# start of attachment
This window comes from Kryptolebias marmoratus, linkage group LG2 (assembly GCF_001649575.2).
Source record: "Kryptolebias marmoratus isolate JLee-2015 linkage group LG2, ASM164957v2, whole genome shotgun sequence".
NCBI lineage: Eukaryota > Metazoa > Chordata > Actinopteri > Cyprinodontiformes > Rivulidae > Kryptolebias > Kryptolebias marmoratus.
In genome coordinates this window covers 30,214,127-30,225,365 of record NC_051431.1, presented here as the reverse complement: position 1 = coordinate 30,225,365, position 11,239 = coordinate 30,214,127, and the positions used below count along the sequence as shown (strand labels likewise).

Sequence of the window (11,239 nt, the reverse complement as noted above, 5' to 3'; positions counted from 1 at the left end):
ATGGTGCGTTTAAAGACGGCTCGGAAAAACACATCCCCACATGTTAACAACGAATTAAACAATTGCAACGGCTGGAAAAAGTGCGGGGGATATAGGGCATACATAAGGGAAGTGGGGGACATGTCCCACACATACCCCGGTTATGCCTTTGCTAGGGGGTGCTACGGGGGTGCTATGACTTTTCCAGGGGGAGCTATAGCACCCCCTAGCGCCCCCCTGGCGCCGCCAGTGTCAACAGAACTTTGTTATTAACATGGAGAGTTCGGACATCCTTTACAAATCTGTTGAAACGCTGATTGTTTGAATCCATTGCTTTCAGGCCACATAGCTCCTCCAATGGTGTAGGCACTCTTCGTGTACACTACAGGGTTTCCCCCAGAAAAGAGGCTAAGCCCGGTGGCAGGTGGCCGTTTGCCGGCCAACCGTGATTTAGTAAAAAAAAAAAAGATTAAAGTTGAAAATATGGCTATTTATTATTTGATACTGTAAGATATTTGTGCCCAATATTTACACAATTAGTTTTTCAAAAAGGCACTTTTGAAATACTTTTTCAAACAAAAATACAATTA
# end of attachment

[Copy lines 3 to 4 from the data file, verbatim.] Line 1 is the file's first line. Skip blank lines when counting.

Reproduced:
NCBI lineage: Eukaryota > Metazoa > Chordata > Actinopteri > Cyprinodontiformes > Rivulidae > Kryptolebias > Kryptolebias marmoratus.
In genome coordinates this window covers 30,214,127-30,225,365 of record NC_051431.1, presented here as the reverse complement: position 1 = coordinate 30,225,365, position 11,239 = coordinate 30,214,127, and the positions used below count along the sequence as shown (strand labels likewise).